On the Fly: Tools of the trade
On the Fly
Fishing, golf and other sports are contrasted and compared quite often. Not one golf club can do it all — unless you’re Happy Gilmore, of course — and this concept applies to rods for fly-fishing, as well.
One wouldn’t use a driver for putting, nor use a salt water 9-weight rod for short and precise creek casts. Fly rods are built in different weights, actions and lengths for multiple applications, saltwater and fresh, and for targeting different species, more specifically.
Fly rods are crafted from an ultralight 000 weight all the way up to a 16 weight. The higher numbers are relative to the stiffness, strength and ideal application of the rod. Your 000- to 3-weight rods are excellent for all freshwater high country and creek fishing, especially taking on a small body of water loaded with eager brook trout. From there, 4- to 6-weight rods are the bread and butter when it comes to fly-fishing in the Rockies.
A 4-weight is a perfect “pan rod” and is great for delicate presentation with dry flies, as well as protecting light tippet on our favorite local river. Many claim if you were to have just one trout rod, a middle-of-the-road 5 weight would be it. There are times on larger water, like the lower Roaring Fork and Colorado rivers, where you need just a little more; that’s where the 6 weight and heavier come to play.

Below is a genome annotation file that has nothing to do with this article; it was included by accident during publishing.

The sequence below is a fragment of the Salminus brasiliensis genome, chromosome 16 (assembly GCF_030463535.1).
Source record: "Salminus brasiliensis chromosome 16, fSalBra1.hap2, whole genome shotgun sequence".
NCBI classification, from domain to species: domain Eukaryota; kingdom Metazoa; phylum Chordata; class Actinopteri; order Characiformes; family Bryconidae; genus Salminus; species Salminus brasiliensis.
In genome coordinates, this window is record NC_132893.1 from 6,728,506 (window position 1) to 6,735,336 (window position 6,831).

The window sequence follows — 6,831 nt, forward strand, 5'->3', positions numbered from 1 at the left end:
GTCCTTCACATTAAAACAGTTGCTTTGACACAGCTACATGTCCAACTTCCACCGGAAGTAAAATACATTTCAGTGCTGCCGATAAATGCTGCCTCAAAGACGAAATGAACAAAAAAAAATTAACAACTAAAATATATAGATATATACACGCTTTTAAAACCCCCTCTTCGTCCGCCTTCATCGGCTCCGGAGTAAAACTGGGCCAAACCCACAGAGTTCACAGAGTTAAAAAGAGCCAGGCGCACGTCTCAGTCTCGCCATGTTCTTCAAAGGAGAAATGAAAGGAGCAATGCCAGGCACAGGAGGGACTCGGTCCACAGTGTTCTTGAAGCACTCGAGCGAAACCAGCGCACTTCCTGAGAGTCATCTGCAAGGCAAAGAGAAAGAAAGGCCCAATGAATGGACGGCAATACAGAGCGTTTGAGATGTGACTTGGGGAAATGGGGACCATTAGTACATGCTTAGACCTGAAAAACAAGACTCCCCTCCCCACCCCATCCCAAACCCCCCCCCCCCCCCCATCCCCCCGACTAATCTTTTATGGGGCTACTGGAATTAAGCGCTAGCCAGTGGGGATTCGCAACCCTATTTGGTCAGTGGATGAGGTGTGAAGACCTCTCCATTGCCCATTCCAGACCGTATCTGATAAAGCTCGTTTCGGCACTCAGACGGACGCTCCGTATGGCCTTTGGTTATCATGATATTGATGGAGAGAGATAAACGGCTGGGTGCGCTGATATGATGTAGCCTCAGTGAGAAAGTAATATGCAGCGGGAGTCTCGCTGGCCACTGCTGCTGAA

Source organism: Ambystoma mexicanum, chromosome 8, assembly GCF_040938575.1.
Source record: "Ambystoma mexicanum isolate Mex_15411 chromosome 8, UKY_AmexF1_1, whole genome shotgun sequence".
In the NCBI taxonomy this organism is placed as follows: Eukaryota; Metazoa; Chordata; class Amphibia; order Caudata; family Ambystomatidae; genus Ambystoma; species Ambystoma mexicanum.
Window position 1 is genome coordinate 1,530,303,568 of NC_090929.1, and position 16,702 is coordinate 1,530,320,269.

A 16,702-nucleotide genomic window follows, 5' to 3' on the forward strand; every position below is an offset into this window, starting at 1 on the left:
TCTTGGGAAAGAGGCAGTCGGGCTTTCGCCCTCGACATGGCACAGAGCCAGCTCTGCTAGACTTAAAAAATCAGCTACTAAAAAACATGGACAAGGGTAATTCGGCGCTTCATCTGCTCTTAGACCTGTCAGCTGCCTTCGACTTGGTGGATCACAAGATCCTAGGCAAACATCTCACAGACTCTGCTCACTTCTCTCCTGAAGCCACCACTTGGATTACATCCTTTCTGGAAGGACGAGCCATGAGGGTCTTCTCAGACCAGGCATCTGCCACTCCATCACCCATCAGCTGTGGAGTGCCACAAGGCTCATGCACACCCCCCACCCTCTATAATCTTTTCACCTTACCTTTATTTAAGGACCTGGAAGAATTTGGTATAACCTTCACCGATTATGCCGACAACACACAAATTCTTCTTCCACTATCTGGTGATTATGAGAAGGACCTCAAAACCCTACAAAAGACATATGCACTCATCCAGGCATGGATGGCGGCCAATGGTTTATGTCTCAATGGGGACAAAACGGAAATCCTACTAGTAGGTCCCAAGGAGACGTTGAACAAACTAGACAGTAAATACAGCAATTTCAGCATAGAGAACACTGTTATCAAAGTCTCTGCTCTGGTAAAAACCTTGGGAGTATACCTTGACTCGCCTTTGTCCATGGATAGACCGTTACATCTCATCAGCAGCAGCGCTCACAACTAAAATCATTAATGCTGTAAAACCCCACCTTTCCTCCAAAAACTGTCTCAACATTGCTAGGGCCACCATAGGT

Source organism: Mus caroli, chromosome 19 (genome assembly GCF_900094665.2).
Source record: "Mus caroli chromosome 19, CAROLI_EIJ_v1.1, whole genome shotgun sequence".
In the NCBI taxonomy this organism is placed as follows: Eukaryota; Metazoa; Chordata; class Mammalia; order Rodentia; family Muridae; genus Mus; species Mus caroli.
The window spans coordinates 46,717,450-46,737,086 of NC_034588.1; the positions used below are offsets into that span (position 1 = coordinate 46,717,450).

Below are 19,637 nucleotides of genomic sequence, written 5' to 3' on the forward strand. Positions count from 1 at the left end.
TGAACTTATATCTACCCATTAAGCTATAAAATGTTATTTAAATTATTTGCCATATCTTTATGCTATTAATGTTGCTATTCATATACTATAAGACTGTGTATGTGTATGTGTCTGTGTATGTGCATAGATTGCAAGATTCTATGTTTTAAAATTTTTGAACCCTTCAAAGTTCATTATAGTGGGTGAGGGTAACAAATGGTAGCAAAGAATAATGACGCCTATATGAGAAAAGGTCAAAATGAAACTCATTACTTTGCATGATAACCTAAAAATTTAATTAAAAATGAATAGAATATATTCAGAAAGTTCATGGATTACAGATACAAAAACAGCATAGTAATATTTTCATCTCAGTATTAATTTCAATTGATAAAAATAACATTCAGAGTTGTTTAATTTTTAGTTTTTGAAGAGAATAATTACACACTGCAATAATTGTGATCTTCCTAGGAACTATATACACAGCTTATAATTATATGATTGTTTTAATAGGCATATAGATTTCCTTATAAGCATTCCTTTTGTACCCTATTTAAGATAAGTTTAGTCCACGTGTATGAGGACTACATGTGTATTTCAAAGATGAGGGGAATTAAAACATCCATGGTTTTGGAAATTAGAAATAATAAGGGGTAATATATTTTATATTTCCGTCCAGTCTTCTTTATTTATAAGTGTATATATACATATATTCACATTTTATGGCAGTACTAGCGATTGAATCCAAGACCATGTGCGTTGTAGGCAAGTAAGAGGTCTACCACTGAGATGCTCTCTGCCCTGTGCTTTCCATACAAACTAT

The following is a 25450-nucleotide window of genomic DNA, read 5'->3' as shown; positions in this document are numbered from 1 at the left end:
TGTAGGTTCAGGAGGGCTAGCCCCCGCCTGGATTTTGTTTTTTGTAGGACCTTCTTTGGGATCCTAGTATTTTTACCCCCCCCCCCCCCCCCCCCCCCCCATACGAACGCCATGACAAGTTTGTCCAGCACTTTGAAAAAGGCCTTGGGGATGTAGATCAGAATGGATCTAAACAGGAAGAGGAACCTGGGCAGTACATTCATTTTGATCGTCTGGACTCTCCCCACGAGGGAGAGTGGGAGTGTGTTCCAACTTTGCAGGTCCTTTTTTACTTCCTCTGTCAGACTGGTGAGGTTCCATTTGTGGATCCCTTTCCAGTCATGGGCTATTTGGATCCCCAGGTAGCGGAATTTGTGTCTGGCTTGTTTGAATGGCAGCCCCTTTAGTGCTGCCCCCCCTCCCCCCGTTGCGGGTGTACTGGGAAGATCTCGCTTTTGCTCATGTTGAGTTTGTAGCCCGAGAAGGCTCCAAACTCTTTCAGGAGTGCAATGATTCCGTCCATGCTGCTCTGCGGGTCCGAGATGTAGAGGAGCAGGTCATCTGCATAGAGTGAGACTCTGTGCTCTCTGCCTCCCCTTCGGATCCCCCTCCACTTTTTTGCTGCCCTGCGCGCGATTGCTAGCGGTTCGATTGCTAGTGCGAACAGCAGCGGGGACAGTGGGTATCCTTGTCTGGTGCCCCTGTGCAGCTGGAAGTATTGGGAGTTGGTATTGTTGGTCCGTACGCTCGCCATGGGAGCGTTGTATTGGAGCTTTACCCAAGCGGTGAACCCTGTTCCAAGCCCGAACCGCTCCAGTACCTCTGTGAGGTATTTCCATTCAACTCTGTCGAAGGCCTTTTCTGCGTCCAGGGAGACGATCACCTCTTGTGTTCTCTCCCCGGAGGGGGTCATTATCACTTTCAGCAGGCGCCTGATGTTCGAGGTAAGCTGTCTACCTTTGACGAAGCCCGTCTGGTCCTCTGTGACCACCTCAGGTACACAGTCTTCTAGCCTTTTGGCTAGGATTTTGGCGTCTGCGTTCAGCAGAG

From there, we start getting into rods that are designed for targeting bigger fish, casting larger flies and kicking their ass. A 7 weight can be a very versatile rod, from hucking heavy streamers locally for trout, wrestling a 20-pound carp out of a secret backwater stash or throwing poppers for bass. When we start getting into the salty side of things, we’re talking 8 weights and larger! Bonefish, redfish permit, snook and tarpon will all require stronger and stiffer rods, plus different lines and beefier reels. To say the least, one rod for the serious angler is just not enough. It takes a bag full of clubs, a quiver full of arrows, or however you cleverly explain it to your significant other!
This column is provided by Taylor Creek Fly Shops in Aspen and Basalt. Taylor Creek can be reached at 970-927-4374.
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Local fire officials in Pitkin, Eagle and Garfield counties are heightening their fire concerns, and starting this week Stage 1 fire restrictions will be enacted. Stage 1 means no campfires in undeveloped sites, no fireworks and no smoking outside unless it’s in an area cleared of all combustible materials.